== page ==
The European Commission is set to discuss the viability of a “war economy mode” transition today aimed at increasing the EU’s arms production capacities by encouraging EU countries to purchase weapons together domestically, as reported by Reuters.

Russia’s full-scale invasion of Ukraine has highlighted the EU’s inability to produce and procure a large number of munitions in a short period, which has led to the munition shortages suffered by Ukraine at present.

Thierry Breton, the European industry commissioner, proposed the creation of a European version of the US Foreign Military Sales scheme, under which Washington assists “eligible countries” when purchasing from US arms companies.

Another proposal from Breton aimed to encourage European weapons firms to prioritize domestic orders in times of crisis.

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“We need to change the paradigm and move into war economy mode. This also means that the European defense industry must take more risks, with our support,” said Breton.

Breton’s proposal included a package of €1.5 billion ($1.63 billion) in new money through the end of 2027, with a special EU fund of €100 billion ($109 billion) for defense projects.

Despite the minuscule initial sum in terms of defense procurement, officials said the package would create a legal framework that could allow much greater spending in the future if the bloc desires to do so.

However, the proposals would require approval from the European Parliament and all 27 member states, which is no easy feat considering the continued failure of the latter to reach a consensus and effectively collaborate on military affairs.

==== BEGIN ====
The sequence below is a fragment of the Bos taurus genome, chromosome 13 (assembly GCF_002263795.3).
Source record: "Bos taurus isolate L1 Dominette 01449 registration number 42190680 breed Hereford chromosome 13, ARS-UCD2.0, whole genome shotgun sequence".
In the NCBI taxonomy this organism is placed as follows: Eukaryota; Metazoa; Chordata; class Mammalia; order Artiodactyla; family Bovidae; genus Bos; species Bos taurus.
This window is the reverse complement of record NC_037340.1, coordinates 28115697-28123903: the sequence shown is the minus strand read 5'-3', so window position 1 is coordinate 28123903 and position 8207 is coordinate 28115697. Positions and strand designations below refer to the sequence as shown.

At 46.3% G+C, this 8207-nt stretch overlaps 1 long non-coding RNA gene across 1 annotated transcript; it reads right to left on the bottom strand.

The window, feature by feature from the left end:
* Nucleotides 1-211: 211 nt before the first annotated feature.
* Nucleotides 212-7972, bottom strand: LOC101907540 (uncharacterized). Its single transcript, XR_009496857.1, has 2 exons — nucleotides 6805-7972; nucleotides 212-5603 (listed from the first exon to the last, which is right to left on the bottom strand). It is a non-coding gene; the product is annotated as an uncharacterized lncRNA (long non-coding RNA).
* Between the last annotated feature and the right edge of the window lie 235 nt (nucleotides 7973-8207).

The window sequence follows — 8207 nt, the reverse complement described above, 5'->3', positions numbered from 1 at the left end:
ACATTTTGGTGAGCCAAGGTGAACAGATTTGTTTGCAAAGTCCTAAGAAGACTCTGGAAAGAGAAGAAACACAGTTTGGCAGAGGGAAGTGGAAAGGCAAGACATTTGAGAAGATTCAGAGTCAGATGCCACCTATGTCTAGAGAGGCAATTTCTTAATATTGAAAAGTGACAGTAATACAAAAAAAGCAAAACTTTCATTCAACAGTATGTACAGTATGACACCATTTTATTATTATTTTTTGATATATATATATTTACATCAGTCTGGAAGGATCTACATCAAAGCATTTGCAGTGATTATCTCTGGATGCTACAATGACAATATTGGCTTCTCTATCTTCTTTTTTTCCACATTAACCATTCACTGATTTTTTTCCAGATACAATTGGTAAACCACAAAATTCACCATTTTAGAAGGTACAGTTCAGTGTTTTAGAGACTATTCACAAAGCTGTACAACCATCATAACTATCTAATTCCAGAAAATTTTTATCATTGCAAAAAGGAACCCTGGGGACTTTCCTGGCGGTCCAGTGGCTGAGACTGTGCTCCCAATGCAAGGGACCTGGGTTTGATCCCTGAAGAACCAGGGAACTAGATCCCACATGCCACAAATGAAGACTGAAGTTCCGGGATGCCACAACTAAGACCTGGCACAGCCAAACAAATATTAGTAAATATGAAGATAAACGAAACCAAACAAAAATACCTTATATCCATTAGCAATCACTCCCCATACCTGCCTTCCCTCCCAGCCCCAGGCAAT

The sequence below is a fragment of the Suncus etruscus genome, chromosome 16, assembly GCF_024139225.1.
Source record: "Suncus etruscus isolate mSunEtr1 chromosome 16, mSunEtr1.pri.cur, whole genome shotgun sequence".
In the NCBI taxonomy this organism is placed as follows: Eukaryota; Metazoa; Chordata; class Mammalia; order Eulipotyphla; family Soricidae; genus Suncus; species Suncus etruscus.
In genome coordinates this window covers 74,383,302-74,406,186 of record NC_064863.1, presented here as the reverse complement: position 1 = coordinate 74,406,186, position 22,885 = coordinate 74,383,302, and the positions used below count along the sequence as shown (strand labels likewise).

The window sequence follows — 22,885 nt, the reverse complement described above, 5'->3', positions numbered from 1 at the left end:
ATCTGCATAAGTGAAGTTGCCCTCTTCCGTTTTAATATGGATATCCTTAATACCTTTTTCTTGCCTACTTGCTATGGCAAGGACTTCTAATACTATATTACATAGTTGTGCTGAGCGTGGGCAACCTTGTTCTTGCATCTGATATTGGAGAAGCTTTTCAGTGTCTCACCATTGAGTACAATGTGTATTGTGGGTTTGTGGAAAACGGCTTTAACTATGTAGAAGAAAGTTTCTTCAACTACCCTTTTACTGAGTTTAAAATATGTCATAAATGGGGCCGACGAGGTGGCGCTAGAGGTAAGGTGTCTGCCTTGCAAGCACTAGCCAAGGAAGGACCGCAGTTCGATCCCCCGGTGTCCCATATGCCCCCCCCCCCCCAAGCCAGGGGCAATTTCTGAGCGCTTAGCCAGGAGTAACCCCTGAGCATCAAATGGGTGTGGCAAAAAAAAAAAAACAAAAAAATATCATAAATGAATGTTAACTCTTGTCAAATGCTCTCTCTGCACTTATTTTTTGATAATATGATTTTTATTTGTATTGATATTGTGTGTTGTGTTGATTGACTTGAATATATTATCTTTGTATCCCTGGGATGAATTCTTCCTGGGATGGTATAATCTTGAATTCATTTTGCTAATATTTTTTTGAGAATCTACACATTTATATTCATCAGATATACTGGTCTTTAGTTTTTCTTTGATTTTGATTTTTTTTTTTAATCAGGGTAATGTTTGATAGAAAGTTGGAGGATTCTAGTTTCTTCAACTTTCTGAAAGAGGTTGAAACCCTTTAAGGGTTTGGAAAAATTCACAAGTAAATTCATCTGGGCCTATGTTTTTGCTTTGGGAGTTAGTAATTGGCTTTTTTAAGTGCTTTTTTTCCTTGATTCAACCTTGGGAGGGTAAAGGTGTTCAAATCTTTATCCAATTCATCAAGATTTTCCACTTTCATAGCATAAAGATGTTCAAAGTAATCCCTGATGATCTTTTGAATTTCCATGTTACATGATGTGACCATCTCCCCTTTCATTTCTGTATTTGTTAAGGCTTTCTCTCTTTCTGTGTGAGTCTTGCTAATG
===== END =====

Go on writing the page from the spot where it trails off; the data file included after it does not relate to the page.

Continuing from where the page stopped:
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With the US dithering, the implications need to be recognized and decisive action taken to avoid disaster in the shape of a Russian victory in Ukraine.

Unnamed officials also told Reuters that they aim to bring Ukraine on board the proposals to boost joint procurement and production capacities and treat Kyiv “almost equivalent to a member state.”

Breton also cited concerns over the potential victory of former US President Donald Trump in the upcoming election, whose cold stance on NATO meant Europe “must take greater responsibility for its own security.”

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“In the current geopolitical context, Europe must take greater responsibility for its own security, regardless of the outcome of our allies’ elections every four years,” said Breton.

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